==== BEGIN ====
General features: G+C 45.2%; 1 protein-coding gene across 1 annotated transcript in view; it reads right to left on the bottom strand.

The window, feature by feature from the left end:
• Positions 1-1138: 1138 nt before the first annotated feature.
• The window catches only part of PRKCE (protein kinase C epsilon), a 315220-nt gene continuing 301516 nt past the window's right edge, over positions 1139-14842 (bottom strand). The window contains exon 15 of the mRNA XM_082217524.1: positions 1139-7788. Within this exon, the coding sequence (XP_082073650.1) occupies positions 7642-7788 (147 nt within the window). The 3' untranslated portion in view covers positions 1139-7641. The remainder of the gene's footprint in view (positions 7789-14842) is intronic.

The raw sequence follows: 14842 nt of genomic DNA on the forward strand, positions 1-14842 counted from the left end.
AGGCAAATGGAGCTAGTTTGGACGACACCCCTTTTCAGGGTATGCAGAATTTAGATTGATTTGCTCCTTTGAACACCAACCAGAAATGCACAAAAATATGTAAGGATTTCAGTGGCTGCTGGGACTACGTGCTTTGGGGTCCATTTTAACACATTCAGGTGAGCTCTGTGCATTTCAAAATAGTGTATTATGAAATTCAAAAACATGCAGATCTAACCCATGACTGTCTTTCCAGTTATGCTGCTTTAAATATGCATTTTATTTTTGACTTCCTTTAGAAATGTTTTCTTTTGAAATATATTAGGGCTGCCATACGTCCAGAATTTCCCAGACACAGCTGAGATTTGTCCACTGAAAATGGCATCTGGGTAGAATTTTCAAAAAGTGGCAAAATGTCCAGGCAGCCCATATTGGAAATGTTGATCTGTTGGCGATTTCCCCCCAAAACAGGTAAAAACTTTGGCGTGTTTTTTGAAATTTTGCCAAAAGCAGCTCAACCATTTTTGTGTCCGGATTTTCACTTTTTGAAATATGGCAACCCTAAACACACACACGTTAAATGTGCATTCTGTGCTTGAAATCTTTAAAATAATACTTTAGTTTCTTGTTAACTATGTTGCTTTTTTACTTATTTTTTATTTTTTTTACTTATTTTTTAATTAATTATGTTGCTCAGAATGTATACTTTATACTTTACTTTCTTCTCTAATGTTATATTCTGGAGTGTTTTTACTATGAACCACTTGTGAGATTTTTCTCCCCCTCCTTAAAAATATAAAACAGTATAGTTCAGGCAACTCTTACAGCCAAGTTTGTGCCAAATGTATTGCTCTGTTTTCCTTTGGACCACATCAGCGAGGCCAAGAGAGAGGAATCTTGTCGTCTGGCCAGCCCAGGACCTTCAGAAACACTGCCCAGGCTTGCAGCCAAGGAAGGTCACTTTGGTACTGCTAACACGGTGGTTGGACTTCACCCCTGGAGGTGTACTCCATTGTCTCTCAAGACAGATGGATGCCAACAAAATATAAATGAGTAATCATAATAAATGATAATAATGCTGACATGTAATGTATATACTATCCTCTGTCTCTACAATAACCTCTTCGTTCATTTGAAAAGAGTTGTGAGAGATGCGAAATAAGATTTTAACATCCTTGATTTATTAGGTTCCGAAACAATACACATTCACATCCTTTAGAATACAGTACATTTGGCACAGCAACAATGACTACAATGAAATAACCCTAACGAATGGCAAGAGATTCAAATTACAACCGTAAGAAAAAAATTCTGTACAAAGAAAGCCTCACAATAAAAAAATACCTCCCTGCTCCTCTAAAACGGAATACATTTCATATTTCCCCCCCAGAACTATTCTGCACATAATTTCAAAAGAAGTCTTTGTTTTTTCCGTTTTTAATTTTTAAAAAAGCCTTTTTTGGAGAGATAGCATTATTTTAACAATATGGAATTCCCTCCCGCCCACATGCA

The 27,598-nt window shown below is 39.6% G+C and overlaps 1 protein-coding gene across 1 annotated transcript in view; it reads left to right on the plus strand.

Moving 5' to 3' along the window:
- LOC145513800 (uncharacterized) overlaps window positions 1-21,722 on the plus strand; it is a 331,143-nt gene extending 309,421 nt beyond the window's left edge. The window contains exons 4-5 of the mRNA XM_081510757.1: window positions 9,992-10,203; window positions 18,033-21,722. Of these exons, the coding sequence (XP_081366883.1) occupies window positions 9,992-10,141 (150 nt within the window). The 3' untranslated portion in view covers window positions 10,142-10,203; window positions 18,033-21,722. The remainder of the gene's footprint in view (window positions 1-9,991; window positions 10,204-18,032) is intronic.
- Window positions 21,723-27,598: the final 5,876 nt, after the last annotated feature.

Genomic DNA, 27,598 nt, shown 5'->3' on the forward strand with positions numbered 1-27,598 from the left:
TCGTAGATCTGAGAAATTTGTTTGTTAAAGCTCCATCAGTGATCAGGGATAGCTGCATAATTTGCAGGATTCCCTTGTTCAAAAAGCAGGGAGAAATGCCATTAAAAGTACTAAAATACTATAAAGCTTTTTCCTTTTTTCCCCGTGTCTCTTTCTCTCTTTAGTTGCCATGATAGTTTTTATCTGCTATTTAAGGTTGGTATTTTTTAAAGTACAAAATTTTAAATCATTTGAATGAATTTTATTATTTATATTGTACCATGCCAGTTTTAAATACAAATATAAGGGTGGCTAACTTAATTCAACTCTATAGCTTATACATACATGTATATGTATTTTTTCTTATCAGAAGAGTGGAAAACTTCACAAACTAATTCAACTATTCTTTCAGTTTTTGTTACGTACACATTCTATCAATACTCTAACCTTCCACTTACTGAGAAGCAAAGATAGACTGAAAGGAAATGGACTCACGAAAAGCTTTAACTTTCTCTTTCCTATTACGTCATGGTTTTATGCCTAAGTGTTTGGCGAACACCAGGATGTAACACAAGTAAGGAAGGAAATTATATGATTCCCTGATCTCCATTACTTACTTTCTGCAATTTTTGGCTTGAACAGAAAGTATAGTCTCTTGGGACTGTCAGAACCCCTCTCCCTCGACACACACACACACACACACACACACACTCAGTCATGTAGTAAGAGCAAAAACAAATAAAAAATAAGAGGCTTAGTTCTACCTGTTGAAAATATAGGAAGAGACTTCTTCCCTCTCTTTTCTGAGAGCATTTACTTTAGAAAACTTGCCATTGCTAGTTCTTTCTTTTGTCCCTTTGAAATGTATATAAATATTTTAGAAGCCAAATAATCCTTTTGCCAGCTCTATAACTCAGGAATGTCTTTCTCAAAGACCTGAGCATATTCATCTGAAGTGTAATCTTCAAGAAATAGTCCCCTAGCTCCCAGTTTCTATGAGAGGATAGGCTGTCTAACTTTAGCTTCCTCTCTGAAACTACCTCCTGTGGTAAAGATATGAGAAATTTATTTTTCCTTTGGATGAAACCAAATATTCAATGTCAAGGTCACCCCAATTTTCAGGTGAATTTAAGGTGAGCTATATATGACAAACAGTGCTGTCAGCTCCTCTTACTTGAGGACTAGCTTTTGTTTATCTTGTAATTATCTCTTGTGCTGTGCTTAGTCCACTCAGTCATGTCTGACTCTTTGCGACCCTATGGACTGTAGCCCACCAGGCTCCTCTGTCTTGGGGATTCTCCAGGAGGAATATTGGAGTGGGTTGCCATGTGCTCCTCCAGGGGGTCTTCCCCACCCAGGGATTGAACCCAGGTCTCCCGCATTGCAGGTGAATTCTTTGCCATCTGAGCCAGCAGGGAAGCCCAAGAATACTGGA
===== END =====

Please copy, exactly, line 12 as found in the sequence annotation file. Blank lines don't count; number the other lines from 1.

TCGTAGATCTGAGAAATTTGTTTGTTAAAGCTCCATCAGTGATCAGGGATAGCTGCATAATTTGCAGGATTCCCTTGTTCAAAAAGCAGGGAGAAATGCCATTAAAAGTACTAAAATACTATAAAGCTTTTTCCTTTTTTCCCCGTGTCTCTTTCTCTCTTTAGTTGCCATGATAGTTTTTATCTGCTATTTAAGGTTGGTATTTTTTAAAGTACAAAATTTTAAATCATTTGAATGAATTTTATTATTTATATTGTACCATGCCAGTTTTAAATACAAATATAAGGGTGGCTAACTTAATTCAACTCTATAGCTTATACATACATGTATATGTATTTTTTCTTATCAGAAGAGTGGAAAACTTCACAAACTAATTCAACTATTCTTTCAGTTTTTGTTACGTACACATTCTATCAATACTCTAACCTTCCACTTACTGAGAAGCAAAGATAGACTGAAAGGAAATGGACTCACGAAAAGCTTTAACTTTCTCTTTCCTATTACGTCATGGTTTTATGCCTAAGTGTTTGGCGAACACCAGGATGTAACACAAGTAAGGAAGGAAATTATATGATTCCCTGATCTCCATTACTTACTTTCTGCAATTTTTGGCTTGAACAGAAAGTATAGTCTCTTGGGACTGTCAGAACCCCTCTCCCTCGACACACACACACACACACACACACACACTCAGTCATGTAGTAAGAGCAAAAACAAATAAAAAATAAGAGGCTTAGTTCTACCTGTTGAAAATATAGGAAGAGACTTCTTCCCTCTCTTTTCTGAGAGCATTTACTTTAGAAAACTTGCCATTGCTAGTTCTTTCTTTTGTCCCTTTGAAATGTATATAAATATTTTAGAAGCCAAATAATCCTTTTGCCAGCTCTATAACTCAGGAATGTCTTTCTCAAAGACCTGAGCATATTCATCTGAAGTGTAATCTTCAAGAAATAGTCCCCTAGCTCCCAGTTTCTATGAGAGGATAGGCTGTCTAACTTTAGCTTCCTCTCTGAAACTACCTCCTGTGGTAAAGATATGAGAAATTTATTTTTCCTTTGGATGAAACCAAATATTCAATGTCAAGGTCACCCCAATTTTCAGGTGAATTTAAGGTGAGCTATATATGACAAACAGTGCTGTCAGCTCCTCTTACTTGAGGACTAGCTTTTGTTTATCTTGTAATTATCTCTTGTGCTGTGCTTAGTCCACTCAGTCATGTCTGACTCTTTGCGACCCTATGGACTGTAGCCCACCAGGCTCCTCTGTCTTGGGGATTCTCCAGGAGGAATATTGGAGTGGGTTGCCATGTGCTCCTCCAGGGGGTCTTCCCCACCCAGGGATTGAACCCAGGTCTCCCGCATTGCAGGTGAATTCTTTGCCATCTGAGCCAGCAGGGAAGCCCAAGAATACTGGA